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Nellie Cornish

How one woman staked a claim for art in Seattle

Nellie Cornish, founder of the school that became the Cornish College of the Arts, taken in the 1920s, courtesy Cornish College of the Arts

Cornish didn’t have a well-defined business plan for her school. Although it was originally for children, Cornish expanded her curriculum to keep students enrolled as they aged. And she didn't confine the class offerings to music. When she met interesting artists, she’d invite them to come to Seattle to join her faculty.

In 1917, Cornish added dance education; in 1918 she started a theater program. In a 1938 radio interview, Cornish said these were the first such programs on the West Coast.

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(left) A young dancer strikes a pose in the door frame of Kerry Hall, which is still home to the dance program at Cornish. (right) Present-day Kerry Hall. Photos courtesy Courtesy Cornish College of the Arts & KUOW's Megan Farmer

By 1921, several hundred students were enrolled in the Cornish School. Cornish and the board she’d established raised the funds for a new building on North Capitol Hill: Kerry Hall. This historic landmark still houses the Cornish music and dance programs. The school’s main campus is now adjacent to the Amazon headquarters in South Lake Union.

More than 100,000 people have passed through Cornish since its founding. Some, like acclaimed choreographer Merce Cunningham and actor Brendan Fraser, achieved international acclaim. Thousands of others stayed in the Pacific Northwest to make art and teach new generations of students.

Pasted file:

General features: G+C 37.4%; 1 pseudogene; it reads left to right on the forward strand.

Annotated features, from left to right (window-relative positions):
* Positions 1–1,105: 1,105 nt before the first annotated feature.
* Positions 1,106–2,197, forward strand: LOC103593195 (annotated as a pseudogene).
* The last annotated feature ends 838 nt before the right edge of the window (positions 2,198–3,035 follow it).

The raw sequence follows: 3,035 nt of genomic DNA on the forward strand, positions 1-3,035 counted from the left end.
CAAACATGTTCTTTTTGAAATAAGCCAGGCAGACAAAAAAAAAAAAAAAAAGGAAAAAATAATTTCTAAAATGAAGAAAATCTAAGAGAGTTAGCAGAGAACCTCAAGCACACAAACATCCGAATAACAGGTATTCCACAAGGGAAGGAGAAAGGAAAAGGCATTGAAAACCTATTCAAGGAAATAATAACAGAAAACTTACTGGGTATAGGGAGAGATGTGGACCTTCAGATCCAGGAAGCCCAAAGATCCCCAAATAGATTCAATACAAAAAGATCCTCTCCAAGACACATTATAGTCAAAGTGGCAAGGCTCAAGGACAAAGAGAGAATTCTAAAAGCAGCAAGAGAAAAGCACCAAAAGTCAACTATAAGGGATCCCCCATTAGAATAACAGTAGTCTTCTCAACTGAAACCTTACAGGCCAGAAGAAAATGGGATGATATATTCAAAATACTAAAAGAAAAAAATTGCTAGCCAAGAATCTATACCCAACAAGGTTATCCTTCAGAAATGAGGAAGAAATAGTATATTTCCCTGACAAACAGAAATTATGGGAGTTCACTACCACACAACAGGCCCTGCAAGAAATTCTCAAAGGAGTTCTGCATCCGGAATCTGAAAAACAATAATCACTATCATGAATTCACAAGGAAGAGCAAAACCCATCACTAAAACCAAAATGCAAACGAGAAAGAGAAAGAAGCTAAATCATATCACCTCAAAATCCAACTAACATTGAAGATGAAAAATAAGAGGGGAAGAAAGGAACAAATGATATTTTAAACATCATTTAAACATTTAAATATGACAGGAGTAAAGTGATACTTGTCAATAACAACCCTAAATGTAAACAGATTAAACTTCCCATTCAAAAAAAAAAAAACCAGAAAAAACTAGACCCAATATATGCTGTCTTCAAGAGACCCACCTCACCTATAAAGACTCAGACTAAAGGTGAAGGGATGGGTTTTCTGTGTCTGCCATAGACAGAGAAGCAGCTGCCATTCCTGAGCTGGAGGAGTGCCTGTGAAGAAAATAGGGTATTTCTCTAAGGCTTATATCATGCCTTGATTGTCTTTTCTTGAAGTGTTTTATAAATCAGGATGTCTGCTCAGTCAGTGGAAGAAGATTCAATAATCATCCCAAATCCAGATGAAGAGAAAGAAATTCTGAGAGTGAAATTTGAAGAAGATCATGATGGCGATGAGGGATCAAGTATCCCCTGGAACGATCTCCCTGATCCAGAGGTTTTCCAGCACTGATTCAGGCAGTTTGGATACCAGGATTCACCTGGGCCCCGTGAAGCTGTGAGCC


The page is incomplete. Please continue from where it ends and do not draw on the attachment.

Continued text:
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Rehearsal of “Prelusion” – choreographed by Bruno Roque and danced by Cornish students and graduates. Prelusion premiered at Pacific Northwest Ballet’s NEXT STEP earlier this year. Photo: Winnie Westergard/ Cornish College of the Arts

Like so many in the Seattle arts community, dance writer Sandi Kurtz has taught on and off at Cornish over the years. Kurtz says Nellie Cornish considered every student she met to be part of her extended family. Many alumni, including the late choreographer Cunningham, returned those sentiments.

“Whenever he was in town, if he had time, he wanted to come speak to kids at Cornish,” Kurtz says. “And whenever he did, he really wanted to be in Miss Cornish’s apartment.”

In 1939, Nellie Cornish left the school she founded. Some historians write that the Great Depression had dealt the school a crippling blow. Other accounts state that Cornish and her board of directors strongly disagreed over the school’s direction. Nevertheless, Cornish has survived, attracting several hundred students every year from around the world.

Mark Bocek believes Seattle’s arts community would not be as robust as it is today without a visionary like Nellie Cornish. “She made a family out of artists in the Northwest,” he says. “I think that’s what people respond to.”

This article by Marcie Sillman was produced by KUOW Pubic Radio, 94.9FM. The story was originally featured on KUOW.org on October 29, 2017.

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